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My very first Tropheus

Postby Mohmedelsayd » Mon Sep 07, 2020 8:34 am

Hi
Planing to start my first tropheus for breeding

My aquarium size '135*55*60 Cm" around 480 liters
My tape water ph 8.4 to 9
My tape water tds 135
I had ro system if needed ph 7.2 tps 12

Iam not expert but i had some knowledge i breed -discus - mbuna- beta and some other species
So.
I buy some silica sand and internal filters planing to add few limestone rocks .. i have sump but don't wanna use it

How many Tropheus should i get to start my own colony ?

Should i buy Juvenile or adult once?!

What Species should i keep " less aggressive " duboisi -bemba-yellow band" those what i can find !

I don't have access to high quality dry food What i should feed them i found . ?!


Thx and sorry for my English.
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Re: My very first Tropheus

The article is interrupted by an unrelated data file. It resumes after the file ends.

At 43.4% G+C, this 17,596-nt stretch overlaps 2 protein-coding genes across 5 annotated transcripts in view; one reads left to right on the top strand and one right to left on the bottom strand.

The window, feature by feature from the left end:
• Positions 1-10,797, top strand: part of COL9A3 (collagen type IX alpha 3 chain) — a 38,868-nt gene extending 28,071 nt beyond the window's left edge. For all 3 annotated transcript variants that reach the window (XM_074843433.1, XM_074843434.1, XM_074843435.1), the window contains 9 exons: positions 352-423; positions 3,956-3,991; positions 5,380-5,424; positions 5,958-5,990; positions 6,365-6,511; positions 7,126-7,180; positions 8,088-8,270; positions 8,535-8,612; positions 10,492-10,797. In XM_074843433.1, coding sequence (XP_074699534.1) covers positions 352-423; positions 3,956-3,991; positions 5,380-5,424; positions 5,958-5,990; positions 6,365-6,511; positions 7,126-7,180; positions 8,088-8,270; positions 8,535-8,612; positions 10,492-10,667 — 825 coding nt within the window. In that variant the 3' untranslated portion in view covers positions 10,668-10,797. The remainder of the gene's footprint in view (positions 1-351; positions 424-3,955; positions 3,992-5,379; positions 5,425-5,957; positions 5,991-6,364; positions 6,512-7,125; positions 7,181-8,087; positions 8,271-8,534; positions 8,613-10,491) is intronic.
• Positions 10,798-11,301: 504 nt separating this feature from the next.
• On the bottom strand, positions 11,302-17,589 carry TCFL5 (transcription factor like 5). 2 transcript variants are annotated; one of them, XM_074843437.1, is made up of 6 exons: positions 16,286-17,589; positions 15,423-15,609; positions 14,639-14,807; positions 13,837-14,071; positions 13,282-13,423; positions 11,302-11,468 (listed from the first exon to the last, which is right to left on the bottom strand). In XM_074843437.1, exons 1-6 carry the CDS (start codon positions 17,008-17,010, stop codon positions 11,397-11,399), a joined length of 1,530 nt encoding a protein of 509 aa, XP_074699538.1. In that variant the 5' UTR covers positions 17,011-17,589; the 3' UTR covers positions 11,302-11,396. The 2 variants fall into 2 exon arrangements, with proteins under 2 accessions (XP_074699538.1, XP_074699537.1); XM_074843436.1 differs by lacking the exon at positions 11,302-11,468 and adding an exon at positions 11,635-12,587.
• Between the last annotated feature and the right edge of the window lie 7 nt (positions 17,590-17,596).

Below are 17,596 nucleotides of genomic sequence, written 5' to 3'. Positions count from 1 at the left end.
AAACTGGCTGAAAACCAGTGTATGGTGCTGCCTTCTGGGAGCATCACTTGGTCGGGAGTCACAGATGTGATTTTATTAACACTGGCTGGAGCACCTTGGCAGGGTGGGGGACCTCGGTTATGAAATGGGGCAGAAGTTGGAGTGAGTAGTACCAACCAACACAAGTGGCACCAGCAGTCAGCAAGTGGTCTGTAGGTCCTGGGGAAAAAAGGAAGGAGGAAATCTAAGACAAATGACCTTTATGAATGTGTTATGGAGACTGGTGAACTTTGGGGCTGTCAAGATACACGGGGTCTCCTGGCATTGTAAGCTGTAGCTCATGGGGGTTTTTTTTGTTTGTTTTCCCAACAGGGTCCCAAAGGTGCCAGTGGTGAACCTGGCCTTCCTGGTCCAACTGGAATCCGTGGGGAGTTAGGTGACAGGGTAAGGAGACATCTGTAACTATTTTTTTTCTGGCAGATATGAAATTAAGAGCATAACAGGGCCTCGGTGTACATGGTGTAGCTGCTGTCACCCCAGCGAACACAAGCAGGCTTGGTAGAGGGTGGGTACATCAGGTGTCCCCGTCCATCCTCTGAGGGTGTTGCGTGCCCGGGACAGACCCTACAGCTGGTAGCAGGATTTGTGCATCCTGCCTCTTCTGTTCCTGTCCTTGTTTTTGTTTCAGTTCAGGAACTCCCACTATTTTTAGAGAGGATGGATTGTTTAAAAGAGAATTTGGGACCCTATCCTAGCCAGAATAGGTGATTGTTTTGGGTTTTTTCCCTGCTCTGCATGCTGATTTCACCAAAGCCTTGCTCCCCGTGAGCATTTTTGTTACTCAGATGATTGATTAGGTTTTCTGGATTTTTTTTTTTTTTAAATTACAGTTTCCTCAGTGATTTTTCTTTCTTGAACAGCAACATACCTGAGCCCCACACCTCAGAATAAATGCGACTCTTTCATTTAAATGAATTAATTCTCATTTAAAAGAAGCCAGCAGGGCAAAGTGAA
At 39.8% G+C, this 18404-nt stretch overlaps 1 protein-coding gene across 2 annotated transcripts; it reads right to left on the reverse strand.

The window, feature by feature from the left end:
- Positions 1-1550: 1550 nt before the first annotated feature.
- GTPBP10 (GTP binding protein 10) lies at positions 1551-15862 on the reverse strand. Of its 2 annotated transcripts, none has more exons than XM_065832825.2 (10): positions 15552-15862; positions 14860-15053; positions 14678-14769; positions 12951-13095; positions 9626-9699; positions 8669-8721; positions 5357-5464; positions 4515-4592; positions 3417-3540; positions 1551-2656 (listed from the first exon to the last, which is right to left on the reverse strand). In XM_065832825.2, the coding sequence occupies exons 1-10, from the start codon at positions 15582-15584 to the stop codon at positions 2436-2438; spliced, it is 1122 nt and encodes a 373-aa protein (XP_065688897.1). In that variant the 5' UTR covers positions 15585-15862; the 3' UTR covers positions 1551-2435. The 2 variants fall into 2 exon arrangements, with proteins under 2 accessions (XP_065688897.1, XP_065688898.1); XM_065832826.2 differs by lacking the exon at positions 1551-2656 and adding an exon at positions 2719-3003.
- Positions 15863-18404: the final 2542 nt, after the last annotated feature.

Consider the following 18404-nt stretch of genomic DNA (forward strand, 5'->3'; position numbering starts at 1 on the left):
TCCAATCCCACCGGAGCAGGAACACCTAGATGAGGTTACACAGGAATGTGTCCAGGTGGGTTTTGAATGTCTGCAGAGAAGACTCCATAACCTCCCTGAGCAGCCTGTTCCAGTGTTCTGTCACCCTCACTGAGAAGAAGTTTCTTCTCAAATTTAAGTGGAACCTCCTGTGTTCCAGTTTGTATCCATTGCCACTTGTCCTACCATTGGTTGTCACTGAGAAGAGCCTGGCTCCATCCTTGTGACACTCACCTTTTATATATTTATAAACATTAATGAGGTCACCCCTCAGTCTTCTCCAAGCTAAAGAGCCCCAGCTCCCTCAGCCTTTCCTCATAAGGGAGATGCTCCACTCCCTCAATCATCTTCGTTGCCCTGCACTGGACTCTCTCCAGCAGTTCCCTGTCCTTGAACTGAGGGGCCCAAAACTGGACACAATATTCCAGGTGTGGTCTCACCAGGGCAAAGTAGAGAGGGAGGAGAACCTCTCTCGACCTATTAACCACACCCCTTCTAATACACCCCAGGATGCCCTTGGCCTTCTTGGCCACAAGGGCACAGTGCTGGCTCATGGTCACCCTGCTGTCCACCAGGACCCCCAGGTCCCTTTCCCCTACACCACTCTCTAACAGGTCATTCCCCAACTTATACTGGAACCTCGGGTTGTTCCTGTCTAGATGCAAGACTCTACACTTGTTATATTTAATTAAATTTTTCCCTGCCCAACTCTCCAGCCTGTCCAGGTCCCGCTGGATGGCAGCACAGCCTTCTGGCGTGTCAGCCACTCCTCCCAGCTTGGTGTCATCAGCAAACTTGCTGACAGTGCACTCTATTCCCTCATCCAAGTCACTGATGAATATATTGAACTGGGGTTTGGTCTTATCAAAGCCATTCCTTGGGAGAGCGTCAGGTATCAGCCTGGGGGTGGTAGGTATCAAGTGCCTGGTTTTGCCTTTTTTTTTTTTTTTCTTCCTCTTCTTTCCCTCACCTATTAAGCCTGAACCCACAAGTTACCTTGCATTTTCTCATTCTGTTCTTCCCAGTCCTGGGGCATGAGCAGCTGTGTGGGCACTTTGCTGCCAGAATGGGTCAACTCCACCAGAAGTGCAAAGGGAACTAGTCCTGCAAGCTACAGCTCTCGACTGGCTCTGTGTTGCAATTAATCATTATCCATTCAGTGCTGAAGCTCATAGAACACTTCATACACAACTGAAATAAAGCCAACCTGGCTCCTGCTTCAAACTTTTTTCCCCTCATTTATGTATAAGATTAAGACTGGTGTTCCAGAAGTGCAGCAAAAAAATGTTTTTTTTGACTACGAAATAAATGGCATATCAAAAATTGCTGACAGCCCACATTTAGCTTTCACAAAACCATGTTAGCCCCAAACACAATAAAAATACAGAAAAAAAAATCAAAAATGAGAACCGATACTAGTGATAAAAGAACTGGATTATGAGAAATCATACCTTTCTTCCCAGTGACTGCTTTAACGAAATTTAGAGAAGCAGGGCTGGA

Postby DJRansome » Mon Sep 07, 2020 10:40 am

Think in terms of 20 fish. Feed them 70% algae/seaweed (spirulina and nori are examples) and 30% aquatic protein (shrimp is an example). You cannot order high quality dry fish food online?

I would buy juveniles and all at once.

Sounds like you may not be able to get any other species than duboisi? Why not them?
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Re: My very first Tropheus

Postby Mohmedelsayd » Mon Sep 07, 2020 11:38 am

Thx for your reply
I can order online food for fish but it's not that easy around here

Local fish store sell over priced food or unknown source fish food
So i will just stay with what u advice ❤️ thx brother
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Re: My very first Tropheus

Postby DJRansome » Mon Sep 07, 2020 11:44 am

Just so you know, we have to order the high quality food online here and most everywhere as well. Well worth the price. Agree local fish stores sell foods produced by organizations with big marketing budgets as opposed to high quality ingredients.

I don't buy fish from the local fish store either, online vendors are less expensive and better quality by far.
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Re: My very first Tropheus

Postby Mohmedelsayd » Mon Sep 07, 2020 12:24 pm

Thx again my brother i think iam going to keep it fresh for now fresh "freshwater " algae i used for fishing in nile river and dry sea weed with some shrimp